Following an extended period of staff turnover, the current dean of HUC’s Cincinnati campus, Rabbi Jonathan Cohen, was passionate about returning the museum to its former glory.  Cohen approached Schwartz about assuming the interim director position.  With a strong network in the Jewish community and a solid art background, Schwartz said, “This was the right time.  Either I knew what to do or whom to ask.”  With a lot of contacts in the art world as well, Schwartz was ready.

With a modest budget of under $250,000, Schwartz manages a staff of 10 active volunteers, a volunteer intern and a volunteer preparator.  She hopes to grow the staff in the future, apply for more grants and continue to offer home- grown shows as well as exhibitions offered from other institutions.  “The museum is poised for some major changes in the coming months and years. I am delighted to be at the center of this activity, and to be working with supportive and enthusiastic staff and volunteers at HUC, and to engage with a vibrant arts community.”

Although Schwartz now works part-time three days a week, she is often involved in weekend and evening events.  But she makes time to see her children who live out-of-town and her 99-year-old mother.

Her administrative and educational training has served her well in a variety of community roles, including chairing the instruction committee at the Art Academy of Cincinnati as well as serving on its board.  Schwartz also contributed to efforts to create opportunities for the Academy board to see what was happening in the classrooms.

Reaching out to other organizations since beginning at the Skirball about a year ago, Schwartz has recently collaborated with the University of Cincinnati’s Osher Lifelong Learning Institute (OLLI), the Jewish Federation, and UC’s DAAP on programming and exhibition initiatives. On tap in the coming months are collaborations with FotoFocus and Cedar Village Retirement Community.

Entering the Cincinnati Skirball Museum, one is immediately struck by an exhibit depicting a number of American Jews who have made significant contributions to society. Seven sections of the museum highlight 4,000 years of Jewish life and culture, focusing on immigration, the American Experience, archaeology, the Torah, Jewish festivals and life cycles, the Holocaust and Israel.  There are over 1,000 artifacts and works of art forming the core exhibition.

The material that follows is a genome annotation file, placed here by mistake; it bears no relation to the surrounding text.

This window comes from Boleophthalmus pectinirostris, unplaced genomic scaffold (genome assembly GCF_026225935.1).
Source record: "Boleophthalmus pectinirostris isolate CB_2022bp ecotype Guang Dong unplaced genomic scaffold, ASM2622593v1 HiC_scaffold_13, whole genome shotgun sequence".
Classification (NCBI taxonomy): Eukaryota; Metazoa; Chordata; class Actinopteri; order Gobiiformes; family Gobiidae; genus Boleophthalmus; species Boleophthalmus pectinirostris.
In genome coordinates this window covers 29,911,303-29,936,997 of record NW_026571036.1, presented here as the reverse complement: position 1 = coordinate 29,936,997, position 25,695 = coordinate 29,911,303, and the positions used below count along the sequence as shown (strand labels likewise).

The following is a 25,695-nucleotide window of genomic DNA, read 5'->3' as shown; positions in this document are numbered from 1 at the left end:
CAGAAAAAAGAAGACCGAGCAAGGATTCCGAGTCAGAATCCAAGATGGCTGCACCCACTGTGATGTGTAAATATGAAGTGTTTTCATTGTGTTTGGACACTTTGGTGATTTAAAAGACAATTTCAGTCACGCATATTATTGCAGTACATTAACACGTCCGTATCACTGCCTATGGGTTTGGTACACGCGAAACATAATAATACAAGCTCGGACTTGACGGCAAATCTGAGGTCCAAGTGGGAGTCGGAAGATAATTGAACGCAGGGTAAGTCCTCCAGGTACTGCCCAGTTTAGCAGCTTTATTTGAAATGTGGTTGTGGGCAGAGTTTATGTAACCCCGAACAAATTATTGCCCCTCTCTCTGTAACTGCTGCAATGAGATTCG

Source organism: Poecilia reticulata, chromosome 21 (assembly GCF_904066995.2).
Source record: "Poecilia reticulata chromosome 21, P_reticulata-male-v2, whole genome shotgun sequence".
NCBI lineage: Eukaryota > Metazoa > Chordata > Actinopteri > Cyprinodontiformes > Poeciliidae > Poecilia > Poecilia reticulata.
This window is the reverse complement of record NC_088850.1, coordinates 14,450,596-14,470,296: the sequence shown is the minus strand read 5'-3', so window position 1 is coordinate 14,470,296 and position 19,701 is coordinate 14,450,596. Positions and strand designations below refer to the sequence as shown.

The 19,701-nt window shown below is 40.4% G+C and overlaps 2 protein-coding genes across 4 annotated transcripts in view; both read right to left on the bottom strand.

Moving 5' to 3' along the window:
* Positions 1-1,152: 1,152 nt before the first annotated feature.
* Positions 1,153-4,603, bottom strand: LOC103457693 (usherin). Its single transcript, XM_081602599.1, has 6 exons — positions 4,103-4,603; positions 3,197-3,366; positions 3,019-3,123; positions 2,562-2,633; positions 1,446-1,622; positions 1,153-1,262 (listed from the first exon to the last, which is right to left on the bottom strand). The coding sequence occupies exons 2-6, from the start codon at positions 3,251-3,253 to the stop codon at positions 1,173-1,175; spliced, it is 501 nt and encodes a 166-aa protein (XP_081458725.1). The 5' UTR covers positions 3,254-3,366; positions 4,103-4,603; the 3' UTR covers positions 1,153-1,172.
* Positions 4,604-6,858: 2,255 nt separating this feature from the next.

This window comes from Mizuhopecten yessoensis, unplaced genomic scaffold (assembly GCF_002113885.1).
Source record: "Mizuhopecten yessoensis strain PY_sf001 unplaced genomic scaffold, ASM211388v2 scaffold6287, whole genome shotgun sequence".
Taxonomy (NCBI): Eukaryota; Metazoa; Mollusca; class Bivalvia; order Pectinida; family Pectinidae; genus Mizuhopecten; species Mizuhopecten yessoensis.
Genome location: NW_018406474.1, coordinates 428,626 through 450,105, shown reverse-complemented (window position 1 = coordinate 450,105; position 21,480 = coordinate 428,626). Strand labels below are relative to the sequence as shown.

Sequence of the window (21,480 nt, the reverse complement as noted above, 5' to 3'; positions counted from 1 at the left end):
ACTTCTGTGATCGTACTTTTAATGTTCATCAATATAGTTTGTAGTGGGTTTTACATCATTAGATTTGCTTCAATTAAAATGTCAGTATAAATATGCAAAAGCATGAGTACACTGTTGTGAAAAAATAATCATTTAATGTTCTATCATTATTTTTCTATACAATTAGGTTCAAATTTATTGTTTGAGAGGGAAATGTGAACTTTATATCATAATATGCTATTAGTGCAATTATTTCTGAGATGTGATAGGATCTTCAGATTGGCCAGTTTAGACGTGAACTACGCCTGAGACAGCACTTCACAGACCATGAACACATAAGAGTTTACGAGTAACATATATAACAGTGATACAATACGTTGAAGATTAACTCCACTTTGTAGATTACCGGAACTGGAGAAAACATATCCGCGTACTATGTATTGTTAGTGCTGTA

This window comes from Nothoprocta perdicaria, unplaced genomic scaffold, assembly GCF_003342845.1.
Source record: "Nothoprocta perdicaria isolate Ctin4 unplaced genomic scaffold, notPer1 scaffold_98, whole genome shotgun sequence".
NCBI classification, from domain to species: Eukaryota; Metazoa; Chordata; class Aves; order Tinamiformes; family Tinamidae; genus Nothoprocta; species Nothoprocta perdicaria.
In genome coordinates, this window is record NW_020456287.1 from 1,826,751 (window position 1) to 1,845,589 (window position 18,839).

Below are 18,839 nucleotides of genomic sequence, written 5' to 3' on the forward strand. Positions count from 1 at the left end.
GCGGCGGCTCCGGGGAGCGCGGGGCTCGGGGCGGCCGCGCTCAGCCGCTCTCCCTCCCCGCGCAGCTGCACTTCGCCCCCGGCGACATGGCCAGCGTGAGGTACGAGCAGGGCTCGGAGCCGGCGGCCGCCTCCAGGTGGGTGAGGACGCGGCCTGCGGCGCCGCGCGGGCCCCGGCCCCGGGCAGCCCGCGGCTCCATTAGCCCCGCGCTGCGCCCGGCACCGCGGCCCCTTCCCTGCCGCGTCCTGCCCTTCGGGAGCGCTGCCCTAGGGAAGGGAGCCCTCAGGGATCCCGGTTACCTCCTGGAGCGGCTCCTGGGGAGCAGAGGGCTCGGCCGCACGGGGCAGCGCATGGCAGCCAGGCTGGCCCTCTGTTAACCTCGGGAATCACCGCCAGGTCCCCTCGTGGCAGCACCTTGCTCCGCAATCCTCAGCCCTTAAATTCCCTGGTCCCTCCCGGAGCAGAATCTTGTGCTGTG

Hannukkiyah – Hannukkah Lamp – crafted of silver applique

Highlights of the museum include a bust of Rabbi Isaac Mayer Wise, founder of HUC, (1819 – 1900), sculpted by renowned artist Moses Jacob Ezekiel (1844-1917), who was the subject of a recent exhibit at the Skirball.  Another gem is an elaborate Hanukkiyah (Hanukkah lamp) crafted of silver applique in central Europe, early 19th century.  In addition, there is a painting entitled Haifa Harbor, oil on canvas,1960, by renowned Israeli artist, Nachum Gutman (1898-1980).

Each May, Jewish Americans celebrate Jewish American Heritage Month, which focuses on the contributions American Jews have made to the fabric of American history, culture and society.  The Skirball’s object of the month, featured on its website, is a Rookwood Genesis Plaque, commissioned by The Procter & Gamble Company in 1954 for the cornerstone of its new building on Fifth Street.  Hebrew Union College-Jewish Institute of Religion President Nelson Glueck (1900 – 1971) suggested that an inscription be translated into all modern and classical languages and engraved on a clay tablet – a modern day Rosetta stone.  The first line of Genesis was chosen as the inscription: “In the beginning God created the heaven and the earth.”  Founded in 1880 in Cincinnati, the Rookwood Pottery Company made the plaque inscribed by potter Earl Menzel (1882-1971).

The Cincinnati Skirball Museum is located at 3101 Clifton Avenue.  Admission is free.  The museum is open Tuesdays and Thursdays from 11 am to 4 pm and Sundays 1 to 5 pm.  Docent–led tours of the Skirball Museum and the Archaeology Center for groups of five or more are offered Monday through Friday and can begin at any time between 9:00 am – 3:00 p.m.  For tour information, call (513) 487-3098 or email [email protected]. Information is also available on the museum’s website,